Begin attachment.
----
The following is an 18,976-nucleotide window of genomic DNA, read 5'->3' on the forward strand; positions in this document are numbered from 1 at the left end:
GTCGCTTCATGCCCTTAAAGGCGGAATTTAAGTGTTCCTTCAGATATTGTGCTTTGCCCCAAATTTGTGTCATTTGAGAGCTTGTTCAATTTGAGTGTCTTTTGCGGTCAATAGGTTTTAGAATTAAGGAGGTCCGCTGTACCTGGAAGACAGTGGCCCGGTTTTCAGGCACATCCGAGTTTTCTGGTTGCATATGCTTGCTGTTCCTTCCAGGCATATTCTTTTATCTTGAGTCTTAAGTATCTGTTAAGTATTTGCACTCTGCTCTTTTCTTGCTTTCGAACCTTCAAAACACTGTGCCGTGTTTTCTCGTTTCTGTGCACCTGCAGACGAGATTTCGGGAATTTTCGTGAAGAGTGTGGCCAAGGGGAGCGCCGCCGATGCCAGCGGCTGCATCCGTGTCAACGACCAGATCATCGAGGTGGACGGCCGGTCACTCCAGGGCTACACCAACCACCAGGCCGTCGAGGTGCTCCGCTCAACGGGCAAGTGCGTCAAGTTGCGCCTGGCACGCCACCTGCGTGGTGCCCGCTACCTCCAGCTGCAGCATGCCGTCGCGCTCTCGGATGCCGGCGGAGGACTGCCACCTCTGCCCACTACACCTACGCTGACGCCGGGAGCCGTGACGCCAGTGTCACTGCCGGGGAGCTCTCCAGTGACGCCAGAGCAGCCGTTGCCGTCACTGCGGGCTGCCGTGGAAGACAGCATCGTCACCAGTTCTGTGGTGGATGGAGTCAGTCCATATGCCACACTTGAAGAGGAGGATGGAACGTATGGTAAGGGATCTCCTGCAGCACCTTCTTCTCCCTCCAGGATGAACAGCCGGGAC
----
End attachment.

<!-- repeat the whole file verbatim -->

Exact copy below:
The following is an 18,976-nucleotide window of genomic DNA, read 5'->3' on the forward strand; positions in this document are numbered from 1 at the left end:
GTCGCTTCATGCCCTTAAAGGCGGAATTTAAGTGTTCCTTCAGATATTGTGCTTTGCCCCAAATTTGTGTCATTTGAGAGCTTGTTCAATTTGAGTGTCTTTTGCGGTCAATAGGTTTTAGAATTAAGGAGGTCCGCTGTACCTGGAAGACAGTGGCCCGGTTTTCAGGCACATCCGAGTTTTCTGGTTGCATATGCTTGCTGTTCCTTCCAGGCATATTCTTTTATCTTGAGTCTTAAGTATCTGTTAAGTATTTGCACTCTGCTCTTTTCTTGCTTTCGAACCTTCAAAACACTGTGCCGTGTTTTCTCGTTTCTGTGCACCTGCAGACGAGATTTCGGGAATTTTCGTGAAGAGTGTGGCCAAGGGGAGCGCCGCCGATGCCAGCGGCTGCATCCGTGTCAACGACCAGATCATCGAGGTGGACGGCCGGTCACTCCAGGGCTACACCAACCACCAGGCCGTCGAGGTGCTCCGCTCAACGGGCAAGTGCGTCAAGTTGCGCCTGGCACGCCACCTGCGTGGTGCCCGCTACCTCCAGCTGCAGCATGCCGTCGCGCTCTCGGATGCCGGCGGAGGACTGCCACCTCTGCCCACTACACCTACGCTGACGCCGGGAGCCGTGACGCCAGTGTCACTGCCGGGGAGCTCTCCAGTGACGCCAGAGCAGCCGTTGCCGTCACTGCGGGCTGCCGTGGAAGACAGCATCGTCACCAGTTCTGTGGTGGATGGAGTCAGTCCATATGCCACACTTGAAGAGGAGGATGGAACGTATGGTAAGGGATCTCCTGCAGCACCTTCTTCTCCCTCCAGGATGAACAGCCGGGAC